Following a heated controversy, the anarchists of Ponte della Ghisolfa reinstalled the old plaque. Today, five years later, both plaques are still there, one next to the other, showing off their differences. In addition to the date of Pinelli’s death – 16 December according to the Milanese students and democrats, but the 15th according to the Municipality of Milan – the key difference lies in the words “innocent man killed” versus “innocent man who died tragically”.
Just three metres of space and very few words encompass the full distance between two opposite visions and the uncertainties surrounding a story that has never been clarified. What a small town Milan is (Com’è piccola Milano).
In occhio destro occhio sinistro, Arena concentrates on the inconsistency between the two plaques, on that “distance” – not just physical but also political – that separates them. He created two 1:1 copies using the same materials and the same fonts, but engraved only the two divergent phrases in the same position as the original ones.
The two plaques have been mounted on the wall so that the phrase in each one is exactly at the artist’s eye level. Arena, who with this work has concluded his cycle revolving around Pinelli, which he commenced in 2009, has once again created a self-portrait through “something else”. His gaze becomes the filter through which to read or, rather, reread an event that was transformed from private to public.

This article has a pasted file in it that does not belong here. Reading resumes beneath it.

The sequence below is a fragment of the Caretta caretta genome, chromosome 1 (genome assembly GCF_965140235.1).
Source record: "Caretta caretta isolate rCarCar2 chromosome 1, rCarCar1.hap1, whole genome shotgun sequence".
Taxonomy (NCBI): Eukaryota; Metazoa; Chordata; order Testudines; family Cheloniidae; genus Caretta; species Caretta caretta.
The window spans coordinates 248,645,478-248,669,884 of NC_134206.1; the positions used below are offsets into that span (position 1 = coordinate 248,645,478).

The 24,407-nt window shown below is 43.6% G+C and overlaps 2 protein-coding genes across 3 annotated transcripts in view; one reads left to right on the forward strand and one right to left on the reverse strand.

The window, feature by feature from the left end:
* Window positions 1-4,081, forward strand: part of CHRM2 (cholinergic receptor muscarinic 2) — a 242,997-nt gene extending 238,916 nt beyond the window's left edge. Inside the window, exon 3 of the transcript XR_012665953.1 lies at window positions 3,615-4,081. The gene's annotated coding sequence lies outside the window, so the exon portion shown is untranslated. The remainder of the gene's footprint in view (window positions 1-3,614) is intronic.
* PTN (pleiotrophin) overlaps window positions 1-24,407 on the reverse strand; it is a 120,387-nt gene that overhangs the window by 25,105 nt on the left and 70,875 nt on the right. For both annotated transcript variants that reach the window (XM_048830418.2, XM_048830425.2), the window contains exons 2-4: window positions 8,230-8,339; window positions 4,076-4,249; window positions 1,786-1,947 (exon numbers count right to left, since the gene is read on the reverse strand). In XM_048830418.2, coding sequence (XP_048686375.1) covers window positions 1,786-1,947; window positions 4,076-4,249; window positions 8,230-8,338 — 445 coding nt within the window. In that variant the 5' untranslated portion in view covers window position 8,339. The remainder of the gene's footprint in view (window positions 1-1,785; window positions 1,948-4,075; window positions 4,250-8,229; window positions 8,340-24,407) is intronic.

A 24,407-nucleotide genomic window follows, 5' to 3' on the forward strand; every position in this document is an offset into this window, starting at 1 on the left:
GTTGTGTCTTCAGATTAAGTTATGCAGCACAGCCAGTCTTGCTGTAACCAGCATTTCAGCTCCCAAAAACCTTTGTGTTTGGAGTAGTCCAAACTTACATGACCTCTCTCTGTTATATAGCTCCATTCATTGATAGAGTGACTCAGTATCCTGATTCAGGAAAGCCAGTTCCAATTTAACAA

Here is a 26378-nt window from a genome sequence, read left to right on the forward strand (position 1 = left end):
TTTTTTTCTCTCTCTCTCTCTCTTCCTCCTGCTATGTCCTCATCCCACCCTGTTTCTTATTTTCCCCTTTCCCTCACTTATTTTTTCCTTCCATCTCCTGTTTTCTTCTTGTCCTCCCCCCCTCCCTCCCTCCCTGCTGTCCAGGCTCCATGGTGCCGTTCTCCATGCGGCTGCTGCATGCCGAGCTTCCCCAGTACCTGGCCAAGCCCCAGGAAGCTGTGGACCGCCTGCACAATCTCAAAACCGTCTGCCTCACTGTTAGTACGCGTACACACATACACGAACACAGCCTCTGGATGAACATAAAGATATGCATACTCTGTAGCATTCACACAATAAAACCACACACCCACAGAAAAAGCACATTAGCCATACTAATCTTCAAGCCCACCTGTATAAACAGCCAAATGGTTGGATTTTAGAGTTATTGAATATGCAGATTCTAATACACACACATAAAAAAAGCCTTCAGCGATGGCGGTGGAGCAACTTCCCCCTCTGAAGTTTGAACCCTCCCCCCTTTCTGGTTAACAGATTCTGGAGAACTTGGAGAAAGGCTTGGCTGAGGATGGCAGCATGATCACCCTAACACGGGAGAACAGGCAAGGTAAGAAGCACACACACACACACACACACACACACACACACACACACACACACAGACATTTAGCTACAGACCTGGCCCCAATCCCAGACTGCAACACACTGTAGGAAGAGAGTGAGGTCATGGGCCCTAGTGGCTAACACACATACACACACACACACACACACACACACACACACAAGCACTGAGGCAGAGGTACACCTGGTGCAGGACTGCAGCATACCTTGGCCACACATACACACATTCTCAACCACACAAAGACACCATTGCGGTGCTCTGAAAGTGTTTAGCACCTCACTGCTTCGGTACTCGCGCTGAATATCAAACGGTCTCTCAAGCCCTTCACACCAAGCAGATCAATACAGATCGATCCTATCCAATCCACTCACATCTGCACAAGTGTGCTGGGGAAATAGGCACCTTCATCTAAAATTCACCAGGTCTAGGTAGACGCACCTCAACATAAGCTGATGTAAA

It is as if history, the one we know and that touches all of us directly, were something accomplishable only on a personal level (one’s weight as a unit of measure, one’s height as the horizon through which to reconsider a given event) and as if one’s own story could only be resolved through a more general and necessarily collective history.